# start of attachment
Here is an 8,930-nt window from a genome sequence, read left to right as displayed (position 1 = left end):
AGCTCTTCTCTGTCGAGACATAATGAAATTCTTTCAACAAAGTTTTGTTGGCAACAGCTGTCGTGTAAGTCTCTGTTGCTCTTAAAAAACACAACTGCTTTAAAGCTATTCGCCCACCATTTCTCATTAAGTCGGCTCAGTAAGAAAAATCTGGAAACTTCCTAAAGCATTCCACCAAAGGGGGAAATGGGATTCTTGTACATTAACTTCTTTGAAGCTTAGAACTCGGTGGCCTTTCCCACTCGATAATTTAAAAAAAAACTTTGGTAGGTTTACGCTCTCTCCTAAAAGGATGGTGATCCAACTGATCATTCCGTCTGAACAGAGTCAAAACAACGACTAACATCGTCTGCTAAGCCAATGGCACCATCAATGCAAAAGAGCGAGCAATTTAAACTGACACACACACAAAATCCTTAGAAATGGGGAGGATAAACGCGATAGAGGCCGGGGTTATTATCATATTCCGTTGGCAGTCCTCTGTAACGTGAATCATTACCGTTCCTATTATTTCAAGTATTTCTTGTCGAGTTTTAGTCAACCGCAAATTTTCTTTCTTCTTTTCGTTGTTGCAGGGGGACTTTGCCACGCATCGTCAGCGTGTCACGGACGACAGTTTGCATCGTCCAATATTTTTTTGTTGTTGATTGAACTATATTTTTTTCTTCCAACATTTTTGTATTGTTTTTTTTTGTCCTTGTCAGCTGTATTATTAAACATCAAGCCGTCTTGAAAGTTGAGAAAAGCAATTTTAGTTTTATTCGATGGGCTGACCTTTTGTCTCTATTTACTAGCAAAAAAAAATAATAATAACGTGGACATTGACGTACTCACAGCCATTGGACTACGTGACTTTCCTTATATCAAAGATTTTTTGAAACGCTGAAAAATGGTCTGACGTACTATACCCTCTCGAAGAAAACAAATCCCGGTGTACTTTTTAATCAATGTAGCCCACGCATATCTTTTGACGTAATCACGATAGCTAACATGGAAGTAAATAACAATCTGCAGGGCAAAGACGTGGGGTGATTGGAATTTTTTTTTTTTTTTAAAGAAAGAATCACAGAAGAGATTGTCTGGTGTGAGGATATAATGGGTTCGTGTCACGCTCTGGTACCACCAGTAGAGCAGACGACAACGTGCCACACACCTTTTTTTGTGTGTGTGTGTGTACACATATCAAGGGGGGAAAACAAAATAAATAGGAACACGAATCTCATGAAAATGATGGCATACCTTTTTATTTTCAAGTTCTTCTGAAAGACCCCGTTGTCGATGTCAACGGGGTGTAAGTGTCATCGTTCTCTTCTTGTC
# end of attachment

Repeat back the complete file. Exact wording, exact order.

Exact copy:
Here is an 8,930-nt window from a genome sequence, read left to right as displayed (position 1 = left end):
AGCTCTTCTCTGTCGAGACATAATGAAATTCTTTCAACAAAGTTTTGTTGGCAACAGCTGTCGTGTAAGTCTCTGTTGCTCTTAAAAAACACAACTGCTTTAAAGCTATTCGCCCACCATTTCTCATTAAGTCGGCTCAGTAAGAAAAATCTGGAAACTTCCTAAAGCATTCCACCAAAGGGGGAAATGGGATTCTTGTACATTAACTTCTTTGAAGCTTAGAACTCGGTGGCCTTTCCCACTCGATAATTTAAAAAAAAACTTTGGTAGGTTTACGCTCTCTCCTAAAAGGATGGTGATCCAACTGATCATTCCGTCTGAACAGAGTCAAAACAACGACTAACATCGTCTGCTAAGCCAATGGCACCATCAATGCAAAAGAGCGAGCAATTTAAACTGACACACACACAAAATCCTTAGAAATGGGGAGGATAAACGCGATAGAGGCCGGGGTTATTATCATATTCCGTTGGCAGTCCTCTGTAACGTGAATCATTACCGTTCCTATTATTTCAAGTATTTCTTGTCGAGTTTTAGTCAACCGCAAATTTTCTTTCTTCTTTTCGTTGTTGCAGGGGGACTTTGCCACGCATCGTCAGCGTGTCACGGACGACAGTTTGCATCGTCCAATATTTTTTTGTTGTTGATTGAACTATATTTTTTTCTTCCAACATTTTTGTATTGTTTTTTTTTGTCCTTGTCAGCTGTATTATTAAACATCAAGCCGTCTTGAAAGTTGAGAAAAGCAATTTTAGTTTTATTCGATGGGCTGACCTTTTGTCTCTATTTACTAGCAAAAAAAAATAATAATAACGTGGACATTGACGTACTCACAGCCATTGGACTACGTGACTTTCCTTATATCAAAGATTTTTTGAAACGCTGAAAAATGGTCTGACGTACTATACCCTCTCGAAGAAAACAAATCCCGGTGTACTTTTTAATCAATGTAGCCCACGCATATCTTTTGACGTAATCACGATAGCTAACATGGAAGTAAATAACAATCTGCAGGGCAAAGACGTGGGGTGATTGGAATTTTTTTTTTTTTTTAAAGAAAGAATCACAGAAGAGATTGTCTGGTGTGAGGATATAATGGGTTCGTGTCACGCTCTGGTACCACCAGTAGAGCAGACGACAACGTGCCACACACCTTTTTTTGTGTGTGTGTGTGTACACATATCAAGGGGGGAAAACAAAATAAATAGGAACACGAATCTCATGAAAATGATGGCATACCTTTTTATTTTCAAGTTCTTCTGAAAGACCCCGTTGTCGATGTCAACGGGGTGTAAGTGTCATCGTTCTCTTCTTGTC